Issues And Recommendations For China’s Virtual Power Plants – Analysis


By Kung Chan and Xia Ri

With China working on its dual-carbon goals and under the current high temperature, virtual power plants have been consistently dominating the country’s new energy sector since the beginning of this year. In fact, in 2022, the 14th Five-Year Plan for Modern Energy System proposed to promote flexible resources such as energy storage facilities, virtual power plants, and user-interruptible loads to participate in ancillary services.

According to Huaxi Securities’ estimation, by 2025, the investment and construction market size of virtual power plants in China will exceed RMB 30 billion, with an average annual investment and construction scale ranging from RMB 10.5 billion to RMB 20 billion. It is expected that by 2025, the operational market size of virtual power plants in the country will reach RMB 96.8 billion. By 2030, this scale is projected to exceed RMB 450 billion. With policy support and the attraction of potential markets, several listed companies have started to lay out and participate in this area. Researchers at ANBOUND believe that based on the development experience of the United States and Germany, China’s virtual power plants, comparatively latecomers, are mainly government and state-owned enterprises-led and face many practical issues, without having formed a relatively mature industry chain.

First of all, there is a low level of technological modernization and an unstable industrial foundation. Currently, virtual power plant technology has evolved through three generations. The first generation focused on centralized aggregation and coordination of distributed power sources, based on traditional industrial automation SCADA architecture, mainly serving the internal grid. The second generation emphasized the coordination of generation and load, added load-side resource aggregation functionality, still using the traditional SCADA architecture, and participated in market-based transactions (such as spot markets and ancillary service markets) in addition to serving grid operators. The third generation centers around the extensive aggregation of diverse digital resources, utilizing new digital models and new digital architecture (cloud-edge-end coordination), creating a highly complex collaborative ecosystem, and even incorporating new technology elements like blockchain and DAO to facilitate the integration of various resources such as tri-generation, energy storage, vehicle-to-grid (V2G) technology, small-scale cogeneration, and thermal energy storage. However, based on China’s current practice, most virtual power plants are still at the first-generation level, with a few projects exhibiting some characteristics of the second generation. This indicates that China’s virtual power plant technology is still far from mature.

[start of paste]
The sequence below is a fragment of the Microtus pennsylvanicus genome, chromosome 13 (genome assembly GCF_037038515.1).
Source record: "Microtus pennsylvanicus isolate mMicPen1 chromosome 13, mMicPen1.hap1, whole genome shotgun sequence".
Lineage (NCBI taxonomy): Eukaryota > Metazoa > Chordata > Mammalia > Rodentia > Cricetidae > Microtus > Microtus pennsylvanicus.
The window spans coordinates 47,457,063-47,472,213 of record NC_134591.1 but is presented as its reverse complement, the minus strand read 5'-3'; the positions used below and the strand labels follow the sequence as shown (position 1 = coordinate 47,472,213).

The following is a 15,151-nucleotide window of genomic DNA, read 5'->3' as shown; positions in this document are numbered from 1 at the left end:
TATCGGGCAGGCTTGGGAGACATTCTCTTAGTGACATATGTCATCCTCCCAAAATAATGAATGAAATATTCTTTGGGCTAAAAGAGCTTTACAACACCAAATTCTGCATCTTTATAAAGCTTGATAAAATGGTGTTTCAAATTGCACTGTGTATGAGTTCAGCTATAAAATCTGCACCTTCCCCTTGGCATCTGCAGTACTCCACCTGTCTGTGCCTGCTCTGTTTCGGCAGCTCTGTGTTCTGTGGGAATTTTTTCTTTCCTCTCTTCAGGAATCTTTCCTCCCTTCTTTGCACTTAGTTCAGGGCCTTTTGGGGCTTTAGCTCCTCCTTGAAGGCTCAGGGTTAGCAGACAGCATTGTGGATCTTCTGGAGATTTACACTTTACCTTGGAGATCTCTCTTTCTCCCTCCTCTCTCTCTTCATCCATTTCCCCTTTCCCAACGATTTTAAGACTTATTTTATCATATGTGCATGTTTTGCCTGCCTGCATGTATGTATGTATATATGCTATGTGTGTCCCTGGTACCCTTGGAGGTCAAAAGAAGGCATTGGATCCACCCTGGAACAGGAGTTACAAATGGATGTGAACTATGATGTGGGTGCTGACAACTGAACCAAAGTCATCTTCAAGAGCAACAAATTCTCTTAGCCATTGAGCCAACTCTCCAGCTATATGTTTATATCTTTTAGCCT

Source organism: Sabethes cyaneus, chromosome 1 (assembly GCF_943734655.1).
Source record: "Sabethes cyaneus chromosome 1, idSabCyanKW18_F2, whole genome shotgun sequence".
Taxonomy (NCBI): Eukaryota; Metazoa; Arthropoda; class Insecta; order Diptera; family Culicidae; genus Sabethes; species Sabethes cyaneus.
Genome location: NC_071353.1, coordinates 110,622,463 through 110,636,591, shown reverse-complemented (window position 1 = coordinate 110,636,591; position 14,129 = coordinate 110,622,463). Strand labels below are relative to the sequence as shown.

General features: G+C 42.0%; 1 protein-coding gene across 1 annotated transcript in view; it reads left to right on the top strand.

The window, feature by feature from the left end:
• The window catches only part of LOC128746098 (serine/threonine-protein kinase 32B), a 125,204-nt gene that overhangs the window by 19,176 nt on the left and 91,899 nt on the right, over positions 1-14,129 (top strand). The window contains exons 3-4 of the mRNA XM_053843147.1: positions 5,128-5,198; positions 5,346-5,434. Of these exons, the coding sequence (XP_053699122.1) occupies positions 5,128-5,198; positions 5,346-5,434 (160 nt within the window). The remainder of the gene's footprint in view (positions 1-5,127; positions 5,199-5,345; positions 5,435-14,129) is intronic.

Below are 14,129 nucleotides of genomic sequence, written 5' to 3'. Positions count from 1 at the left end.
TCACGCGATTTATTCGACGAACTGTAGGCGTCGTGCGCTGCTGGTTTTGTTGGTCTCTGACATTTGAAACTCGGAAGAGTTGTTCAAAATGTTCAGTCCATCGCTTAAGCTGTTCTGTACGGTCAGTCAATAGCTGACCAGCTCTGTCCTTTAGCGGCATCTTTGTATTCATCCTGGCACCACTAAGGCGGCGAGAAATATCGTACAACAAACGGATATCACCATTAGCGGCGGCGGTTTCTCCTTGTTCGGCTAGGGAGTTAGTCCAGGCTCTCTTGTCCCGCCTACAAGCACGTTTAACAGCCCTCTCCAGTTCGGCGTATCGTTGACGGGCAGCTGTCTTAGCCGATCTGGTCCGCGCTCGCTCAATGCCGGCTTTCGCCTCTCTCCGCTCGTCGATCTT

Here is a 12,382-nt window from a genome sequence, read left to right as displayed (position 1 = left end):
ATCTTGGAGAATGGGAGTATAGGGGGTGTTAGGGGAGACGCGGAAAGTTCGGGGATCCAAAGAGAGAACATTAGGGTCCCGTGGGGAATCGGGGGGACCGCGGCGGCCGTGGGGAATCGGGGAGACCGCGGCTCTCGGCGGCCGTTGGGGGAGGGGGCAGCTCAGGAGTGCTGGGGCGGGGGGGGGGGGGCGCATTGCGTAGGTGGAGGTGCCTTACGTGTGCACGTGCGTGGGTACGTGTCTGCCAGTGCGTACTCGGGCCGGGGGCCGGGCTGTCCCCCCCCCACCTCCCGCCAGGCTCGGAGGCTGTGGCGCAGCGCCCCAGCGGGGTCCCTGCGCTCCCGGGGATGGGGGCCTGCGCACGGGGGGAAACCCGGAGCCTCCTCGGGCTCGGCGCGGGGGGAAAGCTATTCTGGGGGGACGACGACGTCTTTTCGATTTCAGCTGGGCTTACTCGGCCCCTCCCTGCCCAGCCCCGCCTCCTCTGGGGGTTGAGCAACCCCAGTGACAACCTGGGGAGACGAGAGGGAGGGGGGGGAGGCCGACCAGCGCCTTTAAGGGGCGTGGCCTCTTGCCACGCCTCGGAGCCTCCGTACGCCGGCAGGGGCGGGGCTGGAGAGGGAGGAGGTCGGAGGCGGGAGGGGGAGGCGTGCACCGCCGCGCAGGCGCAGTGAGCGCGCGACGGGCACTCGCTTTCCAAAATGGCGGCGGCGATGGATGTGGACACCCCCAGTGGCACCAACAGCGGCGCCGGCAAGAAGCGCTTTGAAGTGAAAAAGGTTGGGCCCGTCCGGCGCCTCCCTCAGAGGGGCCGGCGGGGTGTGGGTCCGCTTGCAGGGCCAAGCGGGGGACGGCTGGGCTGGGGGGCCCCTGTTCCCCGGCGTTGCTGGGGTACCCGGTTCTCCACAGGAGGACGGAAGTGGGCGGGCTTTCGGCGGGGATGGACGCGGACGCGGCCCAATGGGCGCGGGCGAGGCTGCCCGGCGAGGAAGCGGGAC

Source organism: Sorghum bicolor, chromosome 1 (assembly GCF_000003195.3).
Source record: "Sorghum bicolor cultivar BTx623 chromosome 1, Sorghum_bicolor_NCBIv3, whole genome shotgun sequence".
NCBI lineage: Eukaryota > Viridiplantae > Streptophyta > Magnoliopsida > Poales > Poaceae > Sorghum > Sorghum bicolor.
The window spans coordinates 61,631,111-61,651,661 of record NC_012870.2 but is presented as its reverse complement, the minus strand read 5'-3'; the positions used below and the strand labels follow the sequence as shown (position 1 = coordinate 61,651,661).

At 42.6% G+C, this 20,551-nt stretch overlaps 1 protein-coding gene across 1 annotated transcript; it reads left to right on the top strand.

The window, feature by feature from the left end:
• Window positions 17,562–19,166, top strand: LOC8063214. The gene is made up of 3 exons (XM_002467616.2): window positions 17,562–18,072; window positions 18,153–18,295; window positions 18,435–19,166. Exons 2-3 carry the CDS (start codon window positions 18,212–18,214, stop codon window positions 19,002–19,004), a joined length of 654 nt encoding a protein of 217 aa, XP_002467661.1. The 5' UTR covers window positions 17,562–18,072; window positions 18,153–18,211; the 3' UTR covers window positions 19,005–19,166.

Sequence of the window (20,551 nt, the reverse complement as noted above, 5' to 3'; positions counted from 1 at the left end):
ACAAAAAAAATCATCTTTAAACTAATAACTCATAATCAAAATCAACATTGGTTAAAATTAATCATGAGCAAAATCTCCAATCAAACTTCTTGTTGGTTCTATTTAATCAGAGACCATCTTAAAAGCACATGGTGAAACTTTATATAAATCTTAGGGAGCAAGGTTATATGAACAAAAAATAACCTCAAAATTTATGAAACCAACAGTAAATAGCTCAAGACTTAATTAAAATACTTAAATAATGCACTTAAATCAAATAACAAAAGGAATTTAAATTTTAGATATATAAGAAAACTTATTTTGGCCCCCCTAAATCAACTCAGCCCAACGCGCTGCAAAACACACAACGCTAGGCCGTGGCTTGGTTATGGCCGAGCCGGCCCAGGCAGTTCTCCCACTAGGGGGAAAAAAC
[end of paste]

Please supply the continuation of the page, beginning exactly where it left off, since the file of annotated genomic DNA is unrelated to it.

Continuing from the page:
The second issue is the low level of marketization in trading, with evident narrow profit margins. Currently, electricity marketization trading has not been fully implemented nationwide in China and is still operating under the traditional electricity trading model. Electric energy is purchased and sold by grid companies from power plants to users, and the buying and selling prices are determined by relevant national departments. Therefore, at least in the short term, the country’s virtual power plants cannot expect the high returns seen in mature electricity markets abroad in terms of demand response. For instance, the annual duration of a certain load value can be roughly divided into three levels: The first is a 3% peak load with a duration of about 10 hours per year. This is the scarcest electric power resource, mainly controlled by the grid company, included in transmission and distribution prices, to ensure the safety and stability of the grid. The second is the 3% to 8% peak load, with a duration of about several tens of hours per year. This part of the electric power resource is mainly obtained through two ways: one is market-oriented. Although it enters the auxiliary service market, the threshold for trading is relatively high, making it difficult for small and medium-sized load aggregators to participate. The other is non-market-oriented, usually through direct adjustment resource compensation to respond to policy-driven demands. Currently, the frequency of execution is relatively low each year, and the prices are non-market-driven, making it insufficient to provide sufficient incentives for participants. The third level is those below 8%, with a duration of tens to hundreds of hours per year. This part is mainly responded to by retail power companies through a deviation cost control method, and the current level of marketization is also relatively low.